- The Palestinian residents, in a thinly veiled fiction, will be required to pay their nominal rent (2400 sheqels annually) not to the settlers, but to their attorney.
- The most problematic element of the settlement relates to the settlers’ ability to institute evictions even if the residents are not in violation of the agreement or of the tenancy laws. The settlers will be entitled to institute such proceedings in the event that the ownership rights are conclusively awarded to them, or after 15 years, the earlier of the two. This can be done if the settlers either wish to personally use the property or to demolish and rebuild. Under these circumstances, the settlers will need to offer the residents alternative equivalent quarters.
- For the Palestinian residents. The settlement agreement proposed by the Court is a major achievement for the Palestinian residents and their legal counsel, and to those domestically and internationally who have supported their cause. It also falls far short of what the Palestinians aspire to, and leaves their rights and their ability to stay in their homes vulnerable, and each will become more vulnerable over time. They are confronting one of the most important decisions of their lives, with no good options. We are in no position to advise them on the correct course of action, nor speculate as to what that decision might be.
- For the settlers. As we have noted in our previous report, the settlers have held their cards very close to their chests, and revealed little about their position on the proposed compromise. That said, it is difficult for us to see what incentives the settlers might have to accept the Court’s proposal. Indeed, some of the Palestinian residents have expressed “hope” that the settlers will reject the deal, thereby absolving the residents from making an excruciatingly painful decision.
- The Court: the Court has left the door open for additional negotiations between the parties based on their proposal, and if there will be any interest disclosed by the parties, the Court can be expected to continue to press for agreement. If, however, the proposal is rejected, one may expect a ruling within a matter of days or weeks. It would be incorrect to assume that the Court will allow their verdict to be influenced by the position of either party on the compromise. It continues to appear more rather than less likely that if the Court indeed rules, that ruling will be in favor of the settlers.
- The international community. Pending the decision over the proposed settlement, there is little that anyone in the international community can do that will have a direct impact on the course of events. That said, it is important to bear in mind that were it not for the achievements of the public campaign for the residents of Sheikh Jarrah, and intensive engagement by the international community, the situation of the residents would no doubt be worse. In addition, the current case is the first in a series of similar cases which threaten to displace Palestinians in Sheikh Jarrah and Silwan. This is not the time to relent.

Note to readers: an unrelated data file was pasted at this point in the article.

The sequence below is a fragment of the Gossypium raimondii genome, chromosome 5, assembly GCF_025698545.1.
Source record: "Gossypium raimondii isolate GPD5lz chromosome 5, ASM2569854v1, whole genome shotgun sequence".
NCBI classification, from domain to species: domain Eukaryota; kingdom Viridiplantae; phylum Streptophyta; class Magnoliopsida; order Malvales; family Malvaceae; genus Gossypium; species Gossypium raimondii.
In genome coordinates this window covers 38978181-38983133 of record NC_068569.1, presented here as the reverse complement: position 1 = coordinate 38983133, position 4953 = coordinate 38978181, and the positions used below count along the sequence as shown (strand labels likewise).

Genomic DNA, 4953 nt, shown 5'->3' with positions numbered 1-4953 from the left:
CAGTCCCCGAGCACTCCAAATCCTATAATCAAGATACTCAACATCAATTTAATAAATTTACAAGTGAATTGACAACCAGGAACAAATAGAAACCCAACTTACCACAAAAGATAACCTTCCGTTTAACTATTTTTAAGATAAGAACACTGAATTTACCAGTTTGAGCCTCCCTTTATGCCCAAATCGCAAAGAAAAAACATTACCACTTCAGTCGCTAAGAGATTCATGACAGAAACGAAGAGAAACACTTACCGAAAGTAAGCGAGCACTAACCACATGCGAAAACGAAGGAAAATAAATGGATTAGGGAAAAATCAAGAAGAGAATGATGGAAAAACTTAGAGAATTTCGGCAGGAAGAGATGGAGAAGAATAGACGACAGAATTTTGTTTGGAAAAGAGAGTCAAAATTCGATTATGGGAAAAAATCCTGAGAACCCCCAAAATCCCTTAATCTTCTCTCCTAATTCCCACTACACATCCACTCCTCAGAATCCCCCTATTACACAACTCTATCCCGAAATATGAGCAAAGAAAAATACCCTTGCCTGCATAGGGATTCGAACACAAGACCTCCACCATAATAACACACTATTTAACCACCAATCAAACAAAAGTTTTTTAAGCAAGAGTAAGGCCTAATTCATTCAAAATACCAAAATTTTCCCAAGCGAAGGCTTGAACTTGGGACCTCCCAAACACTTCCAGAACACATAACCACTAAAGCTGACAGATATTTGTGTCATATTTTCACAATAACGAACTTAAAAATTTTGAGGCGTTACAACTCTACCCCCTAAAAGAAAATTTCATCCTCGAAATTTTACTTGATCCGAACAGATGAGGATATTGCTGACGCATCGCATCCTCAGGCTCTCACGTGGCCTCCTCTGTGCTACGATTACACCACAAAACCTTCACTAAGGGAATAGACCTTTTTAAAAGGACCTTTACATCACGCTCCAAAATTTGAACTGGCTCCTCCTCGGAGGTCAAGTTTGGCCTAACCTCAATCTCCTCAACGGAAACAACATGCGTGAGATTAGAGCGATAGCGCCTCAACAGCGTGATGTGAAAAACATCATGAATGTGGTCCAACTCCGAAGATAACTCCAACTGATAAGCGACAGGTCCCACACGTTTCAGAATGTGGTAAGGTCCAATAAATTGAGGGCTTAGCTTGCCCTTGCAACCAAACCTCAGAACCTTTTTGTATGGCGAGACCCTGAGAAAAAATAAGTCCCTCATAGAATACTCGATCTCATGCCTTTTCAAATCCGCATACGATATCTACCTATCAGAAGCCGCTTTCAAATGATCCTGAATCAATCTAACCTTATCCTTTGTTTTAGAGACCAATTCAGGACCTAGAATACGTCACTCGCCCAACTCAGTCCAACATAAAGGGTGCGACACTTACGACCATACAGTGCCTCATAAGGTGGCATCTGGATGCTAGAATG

It is not too soon to prepare for the eventuality of a court ruling that will allow the settlers to proceed with the evictions, and to examine the possible courses of action that might still prevent that from happening.
Recent Developments Regarding the Status Quo on the Temple Mt./Haram al Sharif
On September 26, 2021, during the Sukkot holiday, an individual associated with the Temple Mount movement was detained by the Israeli police for openly praying on the Temple Mount/Haram al Sharif. The Police issued a restraining order forbidding him from entering the Mount for 15 days.
The Jewish worshipper appealed the decision to the Jerusalem Magistrates Court, and on October 5, the Court ruled in his favor:
“The daily arrival of the appellant at the Temple Mount discloses that this is a matter of substance and principle for him. The film [of the incident] shows that the appellant was standing on the side, with one or two colleagues next to him, and that his prayer was quite, in a whisper. And for the purposes of this decision, I found no external and visible manifestations of religious activity on the part of the appellant” [T.J’s translation]
Accordingly, the Court rescinded the police restraining order.
The press reports whereby the court had sanctioned Jewish prayer on the Mount began to receive wide attention in the local and international press, and in the international community.
On Friday, October 8, the Minister of Homeland Security, Omer Bar-Lev announced in response to that judgment that “any change in the status quo jeopardized public safety and could lead to an eruption of violence“. He also noted that the Police had appealed the ruling.